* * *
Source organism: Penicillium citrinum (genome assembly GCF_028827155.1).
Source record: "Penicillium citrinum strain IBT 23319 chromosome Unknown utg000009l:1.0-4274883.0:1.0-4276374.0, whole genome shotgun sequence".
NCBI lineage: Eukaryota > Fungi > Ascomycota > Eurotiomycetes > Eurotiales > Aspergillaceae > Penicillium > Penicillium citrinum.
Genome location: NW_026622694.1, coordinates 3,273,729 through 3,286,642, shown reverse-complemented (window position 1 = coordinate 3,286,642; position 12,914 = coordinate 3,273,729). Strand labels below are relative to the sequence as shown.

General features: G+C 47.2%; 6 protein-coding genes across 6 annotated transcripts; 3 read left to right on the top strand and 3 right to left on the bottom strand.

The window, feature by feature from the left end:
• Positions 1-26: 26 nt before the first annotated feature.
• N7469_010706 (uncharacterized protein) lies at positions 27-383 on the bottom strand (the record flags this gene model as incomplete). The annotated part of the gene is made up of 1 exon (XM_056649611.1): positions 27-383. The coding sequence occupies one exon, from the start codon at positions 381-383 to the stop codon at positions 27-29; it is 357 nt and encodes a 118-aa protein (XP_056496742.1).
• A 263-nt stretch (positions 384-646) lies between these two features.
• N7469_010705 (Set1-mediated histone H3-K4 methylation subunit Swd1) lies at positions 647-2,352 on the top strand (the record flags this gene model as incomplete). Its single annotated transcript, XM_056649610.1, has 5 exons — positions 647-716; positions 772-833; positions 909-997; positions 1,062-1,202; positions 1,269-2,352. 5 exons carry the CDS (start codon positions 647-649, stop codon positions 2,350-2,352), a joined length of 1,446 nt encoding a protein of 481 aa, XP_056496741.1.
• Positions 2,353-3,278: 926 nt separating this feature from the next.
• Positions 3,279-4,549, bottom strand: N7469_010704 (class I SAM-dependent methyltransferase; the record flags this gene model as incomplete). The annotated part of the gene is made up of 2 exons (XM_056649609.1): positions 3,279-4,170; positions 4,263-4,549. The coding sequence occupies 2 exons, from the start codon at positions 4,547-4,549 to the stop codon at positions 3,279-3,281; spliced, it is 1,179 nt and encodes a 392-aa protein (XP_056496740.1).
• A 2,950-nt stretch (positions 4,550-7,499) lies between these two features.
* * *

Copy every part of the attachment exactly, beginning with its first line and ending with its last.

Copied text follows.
Source organism: Penicillium citrinum (genome assembly GCF_028827155.1).
Source record: "Penicillium citrinum strain IBT 23319 chromosome Unknown utg000009l:1.0-4274883.0:1.0-4276374.0, whole genome shotgun sequence".
NCBI lineage: Eukaryota > Fungi > Ascomycota > Eurotiomycetes > Eurotiales > Aspergillaceae > Penicillium > Penicillium citrinum.
Genome location: NW_026622694.1, coordinates 3,273,729 through 3,286,642, shown reverse-complemented (window position 1 = coordinate 3,286,642; position 12,914 = coordinate 3,273,729). Strand labels below are relative to the sequence as shown.

General features: G+C 47.2%; 6 protein-coding genes across 6 annotated transcripts; 3 read left to right on the top strand and 3 right to left on the bottom strand.

The window, feature by feature from the left end:
• Positions 1-26: 26 nt before the first annotated feature.
• N7469_010706 (uncharacterized protein) lies at positions 27-383 on the bottom strand (the record flags this gene model as incomplete). The annotated part of the gene is made up of 1 exon (XM_056649611.1): positions 27-383. The coding sequence occupies one exon, from the start codon at positions 381-383 to the stop codon at positions 27-29; it is 357 nt and encodes a 118-aa protein (XP_056496742.1).
• A 263-nt stretch (positions 384-646) lies between these two features.
• N7469_010705 (Set1-mediated histone H3-K4 methylation subunit Swd1) lies at positions 647-2,352 on the top strand (the record flags this gene model as incomplete). Its single annotated transcript, XM_056649610.1, has 5 exons — positions 647-716; positions 772-833; positions 909-997; positions 1,062-1,202; positions 1,269-2,352. 5 exons carry the CDS (start codon positions 647-649, stop codon positions 2,350-2,352), a joined length of 1,446 nt encoding a protein of 481 aa, XP_056496741.1.
• Positions 2,353-3,278: 926 nt separating this feature from the next.
• Positions 3,279-4,549, bottom strand: N7469_010704 (class I SAM-dependent methyltransferase; the record flags this gene model as incomplete). The annotated part of the gene is made up of 2 exons (XM_056649609.1): positions 3,279-4,170; positions 4,263-4,549. The coding sequence occupies 2 exons, from the start codon at positions 4,547-4,549 to the stop codon at positions 3,279-3,281; spliced, it is 1,179 nt and encodes a 392-aa protein (XP_056496740.1).
• A 2,950-nt stretch (positions 4,550-7,499) lies between these two features.